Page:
Of course there are exceptions to the rule. Are you going to be able to find some retailers that like your stuff and will put it in their stores? Probably. But you also have to weigh how likely that same retailer will take advantage of you because you don't know anything about how selling to retailers works.

The funny thing about getting taken advantage of is that you don't that you're getting taken advantage of!

I'm only speaking to the fact that the "best" way is to hire a GREAT rep. You pay 15% commision. You only pay when they sell. In the meanwhile, they can teach you what you need to know about selling to retailers.

That's invaluable for 15%!
 

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Good points, Josh.

Adding something else...there have also been instances where the relationship is so strong between sales rep and retailer that a retailer will buy additional lines (shirts from the small-time guy that happened to hire the right rep!) as a favor to the sales rep.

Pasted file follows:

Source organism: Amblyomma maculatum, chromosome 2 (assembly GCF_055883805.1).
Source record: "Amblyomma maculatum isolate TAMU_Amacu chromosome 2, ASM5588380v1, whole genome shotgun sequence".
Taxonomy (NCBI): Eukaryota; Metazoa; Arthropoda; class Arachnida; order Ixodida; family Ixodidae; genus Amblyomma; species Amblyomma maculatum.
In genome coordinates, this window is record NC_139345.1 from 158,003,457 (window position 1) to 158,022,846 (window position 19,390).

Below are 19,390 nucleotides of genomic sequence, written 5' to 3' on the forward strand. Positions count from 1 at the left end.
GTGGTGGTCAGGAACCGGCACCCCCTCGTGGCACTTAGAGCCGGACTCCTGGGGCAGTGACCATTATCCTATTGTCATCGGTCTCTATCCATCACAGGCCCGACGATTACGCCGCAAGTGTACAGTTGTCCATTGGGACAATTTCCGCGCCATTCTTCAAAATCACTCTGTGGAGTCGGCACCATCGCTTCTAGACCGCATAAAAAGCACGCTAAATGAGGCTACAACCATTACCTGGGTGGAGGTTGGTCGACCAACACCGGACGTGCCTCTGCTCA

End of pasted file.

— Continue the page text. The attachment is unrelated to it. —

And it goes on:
So in a case where they definitely would not have taken your merchandise in their store, they did, and the only reason was because of the rep. The end game is what's important. Getting in the store.
 

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That's the beauty of having sales reps! You don't pay them until the retailer pays you!

Let's say you find a great rep that gets you into a good store. They order 100 shirts from you that you are selling to them for $10/shirt. That's $1,000 gross from the sale to this retailer.

Well, when you get your $1,000 from the retailer you pay the rep their 15%, which is $150.

There is not really anything to afford. You pay for their services after you get paid. They know that's the way it works. If they sell, you should be able to pay them 15% from the sale of the goods.